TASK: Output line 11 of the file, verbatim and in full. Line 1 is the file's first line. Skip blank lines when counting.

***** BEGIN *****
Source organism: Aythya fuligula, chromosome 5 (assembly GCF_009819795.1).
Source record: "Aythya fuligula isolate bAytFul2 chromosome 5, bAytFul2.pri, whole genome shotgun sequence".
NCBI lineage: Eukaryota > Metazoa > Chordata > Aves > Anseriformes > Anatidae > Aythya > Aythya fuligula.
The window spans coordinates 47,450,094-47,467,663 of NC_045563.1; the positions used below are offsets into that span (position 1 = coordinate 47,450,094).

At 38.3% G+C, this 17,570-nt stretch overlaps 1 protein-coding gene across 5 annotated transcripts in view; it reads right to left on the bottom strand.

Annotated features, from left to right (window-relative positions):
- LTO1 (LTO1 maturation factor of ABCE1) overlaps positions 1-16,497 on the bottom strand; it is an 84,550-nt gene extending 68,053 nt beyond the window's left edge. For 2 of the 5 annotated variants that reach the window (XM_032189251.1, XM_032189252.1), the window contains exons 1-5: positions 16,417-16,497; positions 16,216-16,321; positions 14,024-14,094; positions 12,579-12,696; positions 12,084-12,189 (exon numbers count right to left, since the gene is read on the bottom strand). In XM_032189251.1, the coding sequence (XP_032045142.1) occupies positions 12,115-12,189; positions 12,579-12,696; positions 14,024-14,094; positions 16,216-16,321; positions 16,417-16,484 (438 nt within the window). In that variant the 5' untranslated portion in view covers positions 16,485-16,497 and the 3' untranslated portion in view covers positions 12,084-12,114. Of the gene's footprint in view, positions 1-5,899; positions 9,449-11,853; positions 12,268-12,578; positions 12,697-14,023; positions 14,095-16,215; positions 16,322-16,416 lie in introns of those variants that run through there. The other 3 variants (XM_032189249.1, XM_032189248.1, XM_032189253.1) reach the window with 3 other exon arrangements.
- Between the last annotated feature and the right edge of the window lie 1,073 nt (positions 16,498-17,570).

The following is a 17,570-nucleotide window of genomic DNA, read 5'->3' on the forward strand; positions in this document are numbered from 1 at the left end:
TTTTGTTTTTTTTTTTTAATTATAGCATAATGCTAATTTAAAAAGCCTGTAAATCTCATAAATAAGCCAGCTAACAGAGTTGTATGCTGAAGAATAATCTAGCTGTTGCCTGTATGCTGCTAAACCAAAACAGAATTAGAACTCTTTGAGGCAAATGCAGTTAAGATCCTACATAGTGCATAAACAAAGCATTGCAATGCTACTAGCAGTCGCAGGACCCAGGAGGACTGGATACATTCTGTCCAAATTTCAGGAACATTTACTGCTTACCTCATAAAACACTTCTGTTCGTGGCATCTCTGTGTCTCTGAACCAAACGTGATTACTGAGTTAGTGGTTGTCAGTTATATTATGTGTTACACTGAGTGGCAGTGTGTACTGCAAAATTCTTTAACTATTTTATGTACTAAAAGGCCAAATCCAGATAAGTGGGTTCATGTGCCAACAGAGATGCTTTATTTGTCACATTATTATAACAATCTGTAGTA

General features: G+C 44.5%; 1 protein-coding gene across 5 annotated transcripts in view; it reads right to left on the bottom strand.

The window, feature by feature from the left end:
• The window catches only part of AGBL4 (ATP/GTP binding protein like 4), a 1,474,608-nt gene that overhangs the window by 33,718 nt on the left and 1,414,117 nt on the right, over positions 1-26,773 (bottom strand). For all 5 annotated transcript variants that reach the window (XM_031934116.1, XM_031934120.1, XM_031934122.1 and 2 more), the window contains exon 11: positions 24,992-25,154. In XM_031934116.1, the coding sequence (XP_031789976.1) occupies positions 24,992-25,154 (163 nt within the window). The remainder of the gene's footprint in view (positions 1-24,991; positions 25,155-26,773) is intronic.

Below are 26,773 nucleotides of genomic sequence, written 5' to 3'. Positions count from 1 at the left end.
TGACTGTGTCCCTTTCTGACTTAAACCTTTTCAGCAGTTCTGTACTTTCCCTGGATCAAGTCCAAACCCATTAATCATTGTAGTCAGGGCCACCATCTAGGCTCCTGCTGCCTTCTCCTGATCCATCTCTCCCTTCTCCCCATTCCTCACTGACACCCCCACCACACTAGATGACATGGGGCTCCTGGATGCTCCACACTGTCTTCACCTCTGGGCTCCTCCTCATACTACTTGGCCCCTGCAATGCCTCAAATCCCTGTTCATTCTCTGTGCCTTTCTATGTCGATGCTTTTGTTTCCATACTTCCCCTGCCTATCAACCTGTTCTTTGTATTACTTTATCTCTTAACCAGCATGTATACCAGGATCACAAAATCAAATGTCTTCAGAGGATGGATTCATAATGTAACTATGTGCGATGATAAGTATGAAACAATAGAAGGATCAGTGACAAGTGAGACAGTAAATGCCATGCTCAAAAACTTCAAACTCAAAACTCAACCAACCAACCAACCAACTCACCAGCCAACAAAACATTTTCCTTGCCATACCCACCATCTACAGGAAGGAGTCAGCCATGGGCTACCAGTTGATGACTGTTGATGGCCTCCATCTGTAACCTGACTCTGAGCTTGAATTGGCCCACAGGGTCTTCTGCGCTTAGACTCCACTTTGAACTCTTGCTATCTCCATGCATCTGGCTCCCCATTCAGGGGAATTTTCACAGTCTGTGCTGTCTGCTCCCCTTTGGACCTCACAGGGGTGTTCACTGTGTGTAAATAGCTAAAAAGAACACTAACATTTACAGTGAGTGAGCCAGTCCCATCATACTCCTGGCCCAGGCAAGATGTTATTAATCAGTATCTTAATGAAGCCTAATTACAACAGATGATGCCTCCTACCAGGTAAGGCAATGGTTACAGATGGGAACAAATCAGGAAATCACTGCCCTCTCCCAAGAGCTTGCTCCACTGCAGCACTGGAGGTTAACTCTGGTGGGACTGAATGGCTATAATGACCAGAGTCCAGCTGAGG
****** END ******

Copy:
General features: G+C 44.5%; 1 protein-coding gene across 5 annotated transcripts in view; it reads right to left on the bottom strand.